Biosynthesis and Physiology of Opium Alkaloids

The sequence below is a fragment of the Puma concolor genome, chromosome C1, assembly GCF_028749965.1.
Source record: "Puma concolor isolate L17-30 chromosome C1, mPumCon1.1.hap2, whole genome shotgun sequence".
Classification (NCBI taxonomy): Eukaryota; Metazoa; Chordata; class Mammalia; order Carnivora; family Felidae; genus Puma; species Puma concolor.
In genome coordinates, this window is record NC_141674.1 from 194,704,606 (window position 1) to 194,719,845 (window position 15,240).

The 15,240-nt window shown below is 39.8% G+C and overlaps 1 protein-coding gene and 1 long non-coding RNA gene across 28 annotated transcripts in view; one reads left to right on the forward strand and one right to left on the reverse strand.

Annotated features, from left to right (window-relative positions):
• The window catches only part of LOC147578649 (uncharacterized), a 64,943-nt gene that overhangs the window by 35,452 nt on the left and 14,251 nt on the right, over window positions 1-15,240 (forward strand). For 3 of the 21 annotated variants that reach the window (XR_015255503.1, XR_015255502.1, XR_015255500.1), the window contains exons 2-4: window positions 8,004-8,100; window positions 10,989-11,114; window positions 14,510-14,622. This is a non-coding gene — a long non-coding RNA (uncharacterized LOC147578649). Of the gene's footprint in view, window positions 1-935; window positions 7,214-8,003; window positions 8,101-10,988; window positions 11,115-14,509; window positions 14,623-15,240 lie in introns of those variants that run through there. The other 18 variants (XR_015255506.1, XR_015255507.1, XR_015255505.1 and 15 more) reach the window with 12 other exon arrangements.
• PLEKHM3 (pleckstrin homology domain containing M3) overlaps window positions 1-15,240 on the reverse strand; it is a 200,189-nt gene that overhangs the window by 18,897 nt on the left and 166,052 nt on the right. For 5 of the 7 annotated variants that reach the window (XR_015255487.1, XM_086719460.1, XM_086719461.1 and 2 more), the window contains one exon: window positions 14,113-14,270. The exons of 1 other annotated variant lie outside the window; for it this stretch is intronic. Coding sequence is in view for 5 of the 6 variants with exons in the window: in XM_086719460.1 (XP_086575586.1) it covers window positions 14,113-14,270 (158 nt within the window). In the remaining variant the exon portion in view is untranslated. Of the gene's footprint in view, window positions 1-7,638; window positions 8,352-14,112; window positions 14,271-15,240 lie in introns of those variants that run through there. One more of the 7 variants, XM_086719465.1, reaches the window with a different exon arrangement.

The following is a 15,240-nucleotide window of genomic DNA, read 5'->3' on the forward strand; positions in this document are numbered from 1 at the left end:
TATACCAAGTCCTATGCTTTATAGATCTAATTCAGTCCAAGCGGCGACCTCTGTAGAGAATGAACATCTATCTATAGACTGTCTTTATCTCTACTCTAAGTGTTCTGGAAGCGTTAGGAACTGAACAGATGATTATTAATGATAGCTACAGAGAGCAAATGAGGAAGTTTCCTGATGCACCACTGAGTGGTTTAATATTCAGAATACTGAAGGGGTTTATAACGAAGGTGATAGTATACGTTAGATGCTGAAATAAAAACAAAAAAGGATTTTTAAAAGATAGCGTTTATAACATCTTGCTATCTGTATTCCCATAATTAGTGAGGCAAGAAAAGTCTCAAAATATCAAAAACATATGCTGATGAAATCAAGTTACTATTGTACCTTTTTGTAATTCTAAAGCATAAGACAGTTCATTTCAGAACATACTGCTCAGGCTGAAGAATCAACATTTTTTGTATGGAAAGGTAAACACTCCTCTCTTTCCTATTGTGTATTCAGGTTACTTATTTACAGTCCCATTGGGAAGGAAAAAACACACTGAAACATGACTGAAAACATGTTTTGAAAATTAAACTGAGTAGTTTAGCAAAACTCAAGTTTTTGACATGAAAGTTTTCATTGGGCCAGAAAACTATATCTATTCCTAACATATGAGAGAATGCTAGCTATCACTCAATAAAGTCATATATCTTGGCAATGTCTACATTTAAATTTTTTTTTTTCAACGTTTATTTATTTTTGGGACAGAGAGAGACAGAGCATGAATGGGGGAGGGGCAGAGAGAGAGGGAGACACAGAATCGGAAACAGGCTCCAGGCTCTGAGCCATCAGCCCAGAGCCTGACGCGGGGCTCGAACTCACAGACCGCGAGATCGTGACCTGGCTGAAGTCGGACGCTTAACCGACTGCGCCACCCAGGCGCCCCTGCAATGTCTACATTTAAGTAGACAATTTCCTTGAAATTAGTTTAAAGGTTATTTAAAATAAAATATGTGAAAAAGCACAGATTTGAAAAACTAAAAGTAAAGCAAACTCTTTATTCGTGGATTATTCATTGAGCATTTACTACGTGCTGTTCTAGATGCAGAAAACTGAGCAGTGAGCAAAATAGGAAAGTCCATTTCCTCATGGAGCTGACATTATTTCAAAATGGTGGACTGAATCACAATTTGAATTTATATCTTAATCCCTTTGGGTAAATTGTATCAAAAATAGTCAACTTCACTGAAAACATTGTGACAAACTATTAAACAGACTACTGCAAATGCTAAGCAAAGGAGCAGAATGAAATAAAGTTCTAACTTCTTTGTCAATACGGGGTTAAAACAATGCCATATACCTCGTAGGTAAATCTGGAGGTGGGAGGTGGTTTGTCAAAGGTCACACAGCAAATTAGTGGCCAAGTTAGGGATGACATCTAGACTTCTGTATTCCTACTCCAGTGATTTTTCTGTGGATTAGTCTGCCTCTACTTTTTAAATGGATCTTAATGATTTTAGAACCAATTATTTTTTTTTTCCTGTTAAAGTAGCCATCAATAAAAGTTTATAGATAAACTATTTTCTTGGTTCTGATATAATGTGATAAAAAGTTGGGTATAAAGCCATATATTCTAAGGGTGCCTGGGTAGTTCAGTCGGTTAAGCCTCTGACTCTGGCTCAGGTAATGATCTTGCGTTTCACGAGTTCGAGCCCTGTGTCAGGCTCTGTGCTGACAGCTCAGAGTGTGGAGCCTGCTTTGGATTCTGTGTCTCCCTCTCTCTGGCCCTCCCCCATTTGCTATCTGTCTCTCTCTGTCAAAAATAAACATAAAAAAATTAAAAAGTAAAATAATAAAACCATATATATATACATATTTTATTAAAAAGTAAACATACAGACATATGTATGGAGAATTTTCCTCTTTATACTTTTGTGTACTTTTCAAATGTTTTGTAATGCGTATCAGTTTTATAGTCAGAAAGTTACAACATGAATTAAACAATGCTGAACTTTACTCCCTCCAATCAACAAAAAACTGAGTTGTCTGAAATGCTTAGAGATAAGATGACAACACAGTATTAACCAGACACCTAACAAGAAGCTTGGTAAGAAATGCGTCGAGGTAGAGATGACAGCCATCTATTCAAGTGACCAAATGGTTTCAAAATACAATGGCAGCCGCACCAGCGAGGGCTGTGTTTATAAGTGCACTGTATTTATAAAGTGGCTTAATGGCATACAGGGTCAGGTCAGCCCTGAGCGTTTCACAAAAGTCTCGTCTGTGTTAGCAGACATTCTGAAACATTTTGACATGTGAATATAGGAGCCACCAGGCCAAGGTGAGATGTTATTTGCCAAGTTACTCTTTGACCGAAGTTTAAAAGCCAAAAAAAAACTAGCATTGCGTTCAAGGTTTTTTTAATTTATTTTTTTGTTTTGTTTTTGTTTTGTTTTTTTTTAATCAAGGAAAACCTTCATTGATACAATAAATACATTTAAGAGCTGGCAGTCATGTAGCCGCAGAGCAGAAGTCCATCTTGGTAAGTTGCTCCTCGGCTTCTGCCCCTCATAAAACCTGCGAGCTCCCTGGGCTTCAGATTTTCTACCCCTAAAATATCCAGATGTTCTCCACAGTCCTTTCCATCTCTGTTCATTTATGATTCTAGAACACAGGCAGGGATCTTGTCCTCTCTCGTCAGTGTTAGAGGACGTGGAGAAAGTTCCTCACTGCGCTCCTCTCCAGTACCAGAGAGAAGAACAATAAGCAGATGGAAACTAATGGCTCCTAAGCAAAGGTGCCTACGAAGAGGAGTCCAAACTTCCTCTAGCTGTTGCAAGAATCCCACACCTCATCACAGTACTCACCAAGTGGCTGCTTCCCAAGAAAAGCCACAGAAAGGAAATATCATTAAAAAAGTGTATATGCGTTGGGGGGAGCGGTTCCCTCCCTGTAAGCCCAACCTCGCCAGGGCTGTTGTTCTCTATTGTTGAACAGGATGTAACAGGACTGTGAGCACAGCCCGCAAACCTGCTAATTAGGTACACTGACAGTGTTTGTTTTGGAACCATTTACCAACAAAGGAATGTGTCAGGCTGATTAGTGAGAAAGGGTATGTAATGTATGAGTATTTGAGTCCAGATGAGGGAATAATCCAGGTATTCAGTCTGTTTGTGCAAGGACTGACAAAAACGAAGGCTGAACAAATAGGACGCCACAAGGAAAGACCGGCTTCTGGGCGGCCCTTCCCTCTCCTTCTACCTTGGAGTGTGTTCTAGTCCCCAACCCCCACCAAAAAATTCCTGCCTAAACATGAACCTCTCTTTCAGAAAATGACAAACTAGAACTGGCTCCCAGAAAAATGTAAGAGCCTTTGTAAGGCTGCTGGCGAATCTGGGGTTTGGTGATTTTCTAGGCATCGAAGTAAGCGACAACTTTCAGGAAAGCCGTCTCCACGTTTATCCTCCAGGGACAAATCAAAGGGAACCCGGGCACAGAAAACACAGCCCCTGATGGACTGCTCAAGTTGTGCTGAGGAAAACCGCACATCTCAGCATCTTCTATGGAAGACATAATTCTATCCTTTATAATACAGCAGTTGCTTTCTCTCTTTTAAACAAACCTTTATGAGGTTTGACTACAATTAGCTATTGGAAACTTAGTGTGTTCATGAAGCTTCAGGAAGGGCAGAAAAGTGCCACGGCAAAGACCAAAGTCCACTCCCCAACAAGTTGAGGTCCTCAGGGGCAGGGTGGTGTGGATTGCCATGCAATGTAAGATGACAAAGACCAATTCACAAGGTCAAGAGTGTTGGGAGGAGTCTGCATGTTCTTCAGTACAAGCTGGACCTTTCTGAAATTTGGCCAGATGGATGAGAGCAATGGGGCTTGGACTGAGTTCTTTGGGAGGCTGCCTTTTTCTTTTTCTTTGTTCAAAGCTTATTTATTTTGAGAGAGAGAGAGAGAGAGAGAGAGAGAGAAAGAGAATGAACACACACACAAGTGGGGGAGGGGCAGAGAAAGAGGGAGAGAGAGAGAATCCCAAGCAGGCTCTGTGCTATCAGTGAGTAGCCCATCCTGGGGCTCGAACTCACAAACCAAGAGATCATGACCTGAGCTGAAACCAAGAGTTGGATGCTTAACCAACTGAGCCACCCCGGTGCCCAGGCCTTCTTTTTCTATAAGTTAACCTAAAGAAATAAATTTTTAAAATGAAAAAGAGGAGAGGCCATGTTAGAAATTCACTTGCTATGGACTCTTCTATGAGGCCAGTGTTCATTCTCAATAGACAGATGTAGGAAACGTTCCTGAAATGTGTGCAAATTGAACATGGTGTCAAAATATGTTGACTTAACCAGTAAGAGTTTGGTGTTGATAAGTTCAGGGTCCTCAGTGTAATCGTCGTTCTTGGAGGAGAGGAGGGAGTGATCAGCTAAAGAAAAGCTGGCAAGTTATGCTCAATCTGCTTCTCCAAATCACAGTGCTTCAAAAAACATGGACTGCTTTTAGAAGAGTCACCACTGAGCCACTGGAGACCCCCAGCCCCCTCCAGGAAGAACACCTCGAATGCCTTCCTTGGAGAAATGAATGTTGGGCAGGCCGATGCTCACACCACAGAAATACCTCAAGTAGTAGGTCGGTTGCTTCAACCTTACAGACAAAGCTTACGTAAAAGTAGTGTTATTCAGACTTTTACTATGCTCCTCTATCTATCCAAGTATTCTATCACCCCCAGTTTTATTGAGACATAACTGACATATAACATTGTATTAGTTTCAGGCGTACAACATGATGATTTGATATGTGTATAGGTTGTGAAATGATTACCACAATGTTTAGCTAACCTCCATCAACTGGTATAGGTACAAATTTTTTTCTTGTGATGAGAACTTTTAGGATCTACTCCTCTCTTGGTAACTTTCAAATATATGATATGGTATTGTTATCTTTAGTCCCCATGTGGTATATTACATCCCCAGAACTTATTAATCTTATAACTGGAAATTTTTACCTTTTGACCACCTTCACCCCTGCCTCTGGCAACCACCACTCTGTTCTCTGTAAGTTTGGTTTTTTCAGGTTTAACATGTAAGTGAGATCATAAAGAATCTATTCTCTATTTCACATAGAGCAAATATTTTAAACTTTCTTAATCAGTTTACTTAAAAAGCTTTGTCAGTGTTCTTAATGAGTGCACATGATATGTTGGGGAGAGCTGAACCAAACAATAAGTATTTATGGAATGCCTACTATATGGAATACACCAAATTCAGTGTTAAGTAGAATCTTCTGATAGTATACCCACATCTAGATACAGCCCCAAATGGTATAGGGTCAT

Using physiological methods some workers have shown that in Solanaceous plants alkaloids are produced in the germinating roots and translocated to other parts of the plant. A reasonable hypothesis is rapid biosynthesis of the thebaine and conversion to codeine and codeine to morphine followed by rapid conversion of morphine to non-radioactive substances. Such a process would result in the observed daily concentrations of morphine. The amount of alkaloids biosynthesized, however, were very small relative to the amounts involved in the rapid changes for the developing capsule. In contrast, all fractions of the latex were able to metabolize T-morphine in vitro with the 100,000g supernatant showing the highest activity. The biosynthetic pathway for the opium alkaloids in Papaver somniferum has been shown to proceed by the conversion of thebaine to codeinone probably via neopione and migration of the double bond into conjugation.